Why do some things happen rather than others? To a historian, the ongoing battle with this fundamental question cuts to the very essence of what they do: To what extent can we identify with certainty the causal factors leading to some particular event? How did those events influence what came later? What might have happened had they not occurred?
An even deeper question than all of those, perhaps, is: Why bother doing all that at all? What does the past have to do with us today?
Well, many of us don’t, of course. Our current age often likes to vaunt its uniqueness: through the unprecedented, transformative impact of a large, interconnected number of technologies, goes the argument, we have reached a sort of societal “tipping point” where the future will necessarily be strikingly different from the past. There is not, in other words, much pointing in studying the evolution in societal attitudes in Renaissance Italy if what we are really interested in is understanding how artificial intelligence, neuroscience and genetic engineering are going to impact our lives in the years to come.
The problem with that argument is not just that it smacks of a particularly dangerous level of hubris (though it certainly does that), but that it is strongly at odds with our current scientific understanding. After all, if there is anything that evolutionary biology tells us, it’s that human beings don’t change fundamentally on 500 year timescales.
Which means that if we want to better appreciate how people are going to react in the future, the obvious place to begin one’s investigations is to carefully examine what they’ve done in the past in order to see what lessons might be extracted. While technologies have assuredly evolved at warp speed, humanity most certainly hasn’t, and the deliberate adoption of a historical mindset will provide some much-needed context to help us grapple with our own issues of the day, whatever they might be.
Renowned Princeton University historian David Cannadine puts it characteristically well:
“I think that one of the principal purposes of studying history is to try to get ourselves outside of ourselves. It seems to me that history is the most powerful antidote to the geographical parochialism, which assumes the only place is here, and the temporal parochialism that assumes that the only place is now.
“Well, actually, an awful lot of people are living lives now very different from ours in other parts of the world and we ought to take notice of that. And, actually, most of humanity has had very different assumptions about how to live their lives than we have now.
“In ten millennia’s time, I wonder what people will make of us. I don’t know how well we’ll be thought to have done. I think it’s very important to have a sense of that: that this is how we’re living our lives now, but in other places now, and other times then, other people – maybe as decent as us, maybe more decent than us – have had different views and lived their lives differently.”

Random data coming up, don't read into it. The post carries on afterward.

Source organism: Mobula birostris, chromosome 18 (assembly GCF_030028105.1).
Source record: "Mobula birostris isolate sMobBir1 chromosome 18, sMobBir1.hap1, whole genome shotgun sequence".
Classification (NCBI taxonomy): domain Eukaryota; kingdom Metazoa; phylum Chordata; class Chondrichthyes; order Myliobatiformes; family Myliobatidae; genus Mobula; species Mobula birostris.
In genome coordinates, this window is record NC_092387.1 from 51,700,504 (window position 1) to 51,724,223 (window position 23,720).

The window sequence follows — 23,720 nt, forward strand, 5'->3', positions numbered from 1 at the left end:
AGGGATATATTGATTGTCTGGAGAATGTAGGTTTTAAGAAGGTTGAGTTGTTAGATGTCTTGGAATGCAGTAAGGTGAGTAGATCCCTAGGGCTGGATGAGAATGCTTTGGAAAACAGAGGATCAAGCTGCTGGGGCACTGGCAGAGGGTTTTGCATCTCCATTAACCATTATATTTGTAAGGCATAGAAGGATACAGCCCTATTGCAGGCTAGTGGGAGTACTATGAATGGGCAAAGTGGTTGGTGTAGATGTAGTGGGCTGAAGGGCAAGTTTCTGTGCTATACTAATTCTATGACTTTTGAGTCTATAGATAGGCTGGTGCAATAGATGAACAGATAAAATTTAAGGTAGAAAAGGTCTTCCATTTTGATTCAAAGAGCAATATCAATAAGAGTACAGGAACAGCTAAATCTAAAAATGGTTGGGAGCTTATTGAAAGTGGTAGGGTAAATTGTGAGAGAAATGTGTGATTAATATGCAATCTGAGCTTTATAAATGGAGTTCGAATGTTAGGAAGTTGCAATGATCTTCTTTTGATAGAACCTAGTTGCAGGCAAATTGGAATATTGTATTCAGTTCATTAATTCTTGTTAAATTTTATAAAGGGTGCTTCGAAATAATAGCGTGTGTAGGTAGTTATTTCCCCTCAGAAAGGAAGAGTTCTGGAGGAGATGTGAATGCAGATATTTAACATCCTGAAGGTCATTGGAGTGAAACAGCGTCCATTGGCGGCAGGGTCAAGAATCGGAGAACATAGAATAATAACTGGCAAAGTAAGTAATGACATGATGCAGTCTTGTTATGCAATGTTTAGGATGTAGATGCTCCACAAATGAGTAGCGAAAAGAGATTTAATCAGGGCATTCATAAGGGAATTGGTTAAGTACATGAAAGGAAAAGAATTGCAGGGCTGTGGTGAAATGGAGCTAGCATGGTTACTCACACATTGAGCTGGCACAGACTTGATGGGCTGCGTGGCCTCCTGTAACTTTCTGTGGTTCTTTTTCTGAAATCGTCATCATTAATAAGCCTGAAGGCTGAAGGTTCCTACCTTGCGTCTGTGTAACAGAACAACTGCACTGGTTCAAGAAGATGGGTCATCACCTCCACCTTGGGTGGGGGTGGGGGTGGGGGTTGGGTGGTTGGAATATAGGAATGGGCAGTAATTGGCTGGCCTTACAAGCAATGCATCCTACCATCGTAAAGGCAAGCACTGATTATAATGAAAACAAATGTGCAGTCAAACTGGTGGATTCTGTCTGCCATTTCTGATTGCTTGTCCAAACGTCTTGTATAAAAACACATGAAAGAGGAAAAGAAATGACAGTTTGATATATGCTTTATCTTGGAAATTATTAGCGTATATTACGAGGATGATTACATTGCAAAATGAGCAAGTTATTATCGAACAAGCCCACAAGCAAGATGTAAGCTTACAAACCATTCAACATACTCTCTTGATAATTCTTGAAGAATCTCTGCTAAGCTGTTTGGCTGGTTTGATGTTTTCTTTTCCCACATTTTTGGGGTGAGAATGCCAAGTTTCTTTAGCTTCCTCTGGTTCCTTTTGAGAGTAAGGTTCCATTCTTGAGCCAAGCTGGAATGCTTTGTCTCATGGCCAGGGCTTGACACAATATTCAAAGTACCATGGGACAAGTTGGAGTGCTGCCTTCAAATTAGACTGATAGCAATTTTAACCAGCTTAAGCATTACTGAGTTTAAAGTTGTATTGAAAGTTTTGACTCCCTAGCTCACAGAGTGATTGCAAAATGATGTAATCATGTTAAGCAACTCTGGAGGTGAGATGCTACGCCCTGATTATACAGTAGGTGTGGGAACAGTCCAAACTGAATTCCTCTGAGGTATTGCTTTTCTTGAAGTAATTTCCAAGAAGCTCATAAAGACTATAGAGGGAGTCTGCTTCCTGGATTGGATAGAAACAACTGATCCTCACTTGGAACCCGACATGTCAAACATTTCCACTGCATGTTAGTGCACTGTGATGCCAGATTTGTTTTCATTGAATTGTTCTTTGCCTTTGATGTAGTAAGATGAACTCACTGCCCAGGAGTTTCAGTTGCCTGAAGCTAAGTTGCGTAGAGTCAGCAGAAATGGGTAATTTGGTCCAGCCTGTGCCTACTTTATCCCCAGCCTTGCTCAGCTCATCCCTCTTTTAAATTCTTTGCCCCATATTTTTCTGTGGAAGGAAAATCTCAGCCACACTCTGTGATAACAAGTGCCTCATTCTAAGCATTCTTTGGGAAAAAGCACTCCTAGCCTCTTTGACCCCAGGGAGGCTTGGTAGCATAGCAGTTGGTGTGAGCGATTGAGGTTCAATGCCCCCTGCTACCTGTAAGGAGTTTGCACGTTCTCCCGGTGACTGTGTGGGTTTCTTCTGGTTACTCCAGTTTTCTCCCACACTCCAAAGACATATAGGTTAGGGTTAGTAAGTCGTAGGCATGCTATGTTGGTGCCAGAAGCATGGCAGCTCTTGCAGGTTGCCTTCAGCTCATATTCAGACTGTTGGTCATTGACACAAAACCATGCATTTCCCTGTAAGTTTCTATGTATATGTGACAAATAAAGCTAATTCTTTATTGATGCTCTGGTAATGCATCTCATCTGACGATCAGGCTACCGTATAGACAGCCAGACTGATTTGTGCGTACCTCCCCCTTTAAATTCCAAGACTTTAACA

Invoking historical reasoning to help keep us grounded is obviously important, but it is often hard to see how, exactly, it can be appropriately inserted into a world dominated by perpetual announcements of “breaking news” twinned with an unrelenting analysis of what it means for us.
But Professor Cannadine has a suggestion for that too.
“When politicians and pundits and false profits stand up and say to us, ‘The world is very simple and I will tell you how simple it is and all we need to do to fix it,” it seems to me that it’s constantly the job of the historian to say in reply, ‘No, the world is very complicated; and you disregard that complication not only at your peril, but probably ours as well.”
A specific example is provided by his intriguing book The Undivided Past, where he argues that our current fixation on the historical impact of tribal human differences is often much less valid than we are regularly led to believe.
“The general argument is that, while seeing the world in terms of these conflicts of ‘us and them’ – whether it’s religion, nation, class, gender, race or civilization – is undeniably one of the ways in which we have seen the world in the past, one of the ways in which the world worked or didn’t work in the past, and certainly the way we are constantly invited to look at the world today by politicians and pundits, there is another way of thinking about the world which involves conversations across these allegedly impermeable boundaries of identity.
“For instance, it used to be commonplace to present the period of religious wars from the Reformation through to the end of the Thirty Years’ War as a time of constant religious confrontation between Protestants and Catholics. And what a lot of recent historical work has shown is the extraordinary way in which, if you go down from the level of theological disputation or princes fighting each other in the name of one religion rather than another religion, and look instead at the way people, on the whole, were living out their lives, it wasn’t on the basis of those antagonisms at all.
“There were households in which the servants might be of a different religious faith from the people who employed them. The churches were used for a Catholic services and then for a Protestant service. There was a whole variety of interconnections in ways that we hadn’t understood as much as I think we now do. One of the things the book tried to do is to report on the way in which historians have recently begun to see that the history of humanity is about the history of conversation and dialogue as much as it’s about the history or antagonism and war.”
Well worth keeping in mind, I think, the next time you turn on the news.
Howard Burton, firstname.lastname@example.org
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